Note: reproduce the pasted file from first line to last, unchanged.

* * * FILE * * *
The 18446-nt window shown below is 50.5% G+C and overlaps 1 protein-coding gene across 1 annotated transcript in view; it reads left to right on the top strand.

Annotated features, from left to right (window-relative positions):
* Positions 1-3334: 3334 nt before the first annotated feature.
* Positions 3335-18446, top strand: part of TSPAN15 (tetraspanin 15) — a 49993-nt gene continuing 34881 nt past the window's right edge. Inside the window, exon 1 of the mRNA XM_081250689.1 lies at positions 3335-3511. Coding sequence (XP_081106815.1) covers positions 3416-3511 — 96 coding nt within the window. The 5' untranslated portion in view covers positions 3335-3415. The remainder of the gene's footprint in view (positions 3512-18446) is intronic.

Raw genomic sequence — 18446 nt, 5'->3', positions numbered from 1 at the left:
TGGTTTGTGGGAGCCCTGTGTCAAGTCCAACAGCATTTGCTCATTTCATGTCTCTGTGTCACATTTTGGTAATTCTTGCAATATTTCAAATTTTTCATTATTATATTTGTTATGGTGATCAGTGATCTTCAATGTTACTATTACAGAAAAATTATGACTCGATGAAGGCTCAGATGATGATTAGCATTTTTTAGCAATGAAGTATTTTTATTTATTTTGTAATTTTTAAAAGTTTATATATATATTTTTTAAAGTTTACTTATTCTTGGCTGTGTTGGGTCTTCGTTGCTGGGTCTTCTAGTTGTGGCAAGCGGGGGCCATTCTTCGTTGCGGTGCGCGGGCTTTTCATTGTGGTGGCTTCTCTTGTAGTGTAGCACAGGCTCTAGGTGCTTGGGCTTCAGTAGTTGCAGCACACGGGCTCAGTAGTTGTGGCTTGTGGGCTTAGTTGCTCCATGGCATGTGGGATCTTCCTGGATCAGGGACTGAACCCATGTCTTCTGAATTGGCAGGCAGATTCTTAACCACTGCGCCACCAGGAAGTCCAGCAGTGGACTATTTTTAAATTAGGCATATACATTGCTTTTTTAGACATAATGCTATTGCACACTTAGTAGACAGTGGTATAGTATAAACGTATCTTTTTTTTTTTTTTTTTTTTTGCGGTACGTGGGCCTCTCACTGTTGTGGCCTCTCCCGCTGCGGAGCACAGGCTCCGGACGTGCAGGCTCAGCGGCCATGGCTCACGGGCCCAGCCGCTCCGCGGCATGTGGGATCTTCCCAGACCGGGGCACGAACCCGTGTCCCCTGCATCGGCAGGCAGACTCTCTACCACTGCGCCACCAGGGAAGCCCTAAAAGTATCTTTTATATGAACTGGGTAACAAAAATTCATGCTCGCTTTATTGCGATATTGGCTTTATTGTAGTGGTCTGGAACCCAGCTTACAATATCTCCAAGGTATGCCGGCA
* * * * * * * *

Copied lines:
The 18446-nt window shown below is 50.5% G+C and overlaps 1 protein-coding gene across 1 annotated transcript in view; it reads left to right on the top strand.

Annotated features, from left to right (window-relative positions):
* Positions 1-3334: 3334 nt before the first annotated feature.
* Positions 3335-18446, top strand: part of TSPAN15 (tetraspanin 15) — a 49993-nt gene continuing 34881 nt past the window's right edge. Inside the window, exon 1 of the mRNA XM_081250689.1 lies at positions 3335-3511. Coding sequence (XP_081106815.1) covers positions 3416-3511 — 96 coding nt within the window. The 5' untranslated portion in view covers positions 3335-3415. The remainder of the gene's footprint in view (positions 3512-18446) is intronic.

Raw genomic sequence — 18446 nt, 5'->3', positions numbered from 1 at the left:
TGGTTTGTGGGAGCCCTGTGTCAAGTCCAACAGCATTTGCTCATTTCATGTCTCTGTGTCACATTTTGGTAATTCTTGCAATATTTCAAATTTTTCATTATTATATTTGTTATGGTGATCAGTGATCTTCAATGTTACTATTACAGAAAAATTATGACTCGATGAAGGCTCAGATGATGATTAGCATTTTTTAGCAATGAAGTATTTTTATTTATTTTGTAATTTTTAAAAGTTTATATATATATTTTTTAAAGTTTACTTATTCTTGGCTGTGTTGGGTCTTCGTTGCTGGGTCTTCTAGTTGTGGCAAGCGGGGGCCATTCTTCGTTGCGGTGCGCGGGCTTTTCATTGTGGTGGCTTCTCTTGTAGTGTAGCACAGGCTCTAGGTGCTTGGGCTTCAGTAGTTGCAGCACACGGGCTCAGTAGTTGTGGCTTGTGGGCTTAGTTGCTCCATGGCATGTGGGATCTTCCTGGATCAGGGACTGAACCCATGTCTTCTGAATTGGCAGGCAGATTCTTAACCACTGCGCCACCAGGAAGTCCAGCAGTGGACTATTTTTAAATTAGGCATATACATTGCTTTTTTAGACATAATGCTATTGCACACTTAGTAGACAGTGGTATAGTATAAACGTATCTTTTTTTTTTTTTTTTTTTTTGCGGTACGTGGGCCTCTCACTGTTGTGGCCTCTCCCGCTGCGGAGCACAGGCTCCGGACGTGCAGGCTCAGCGGCCATGGCTCACGGGCCCAGCCGCTCCGCGGCATGTGGGATCTTCCCAGACCGGGGCACGAACCCGTGTCCCCTGCATCGGCAGGCAGACTCTCTACCACTGCGCCACCAGGGAAGCCCTAAAAGTATCTTTTATATGAACTGGGTAACAAAAATTCATGCTCGCTTTATTGCGATATTGGCTTTATTGTAGTGGTCTGGAACCCAGCTTACAATATCTCCAAGGTATGCCGGCA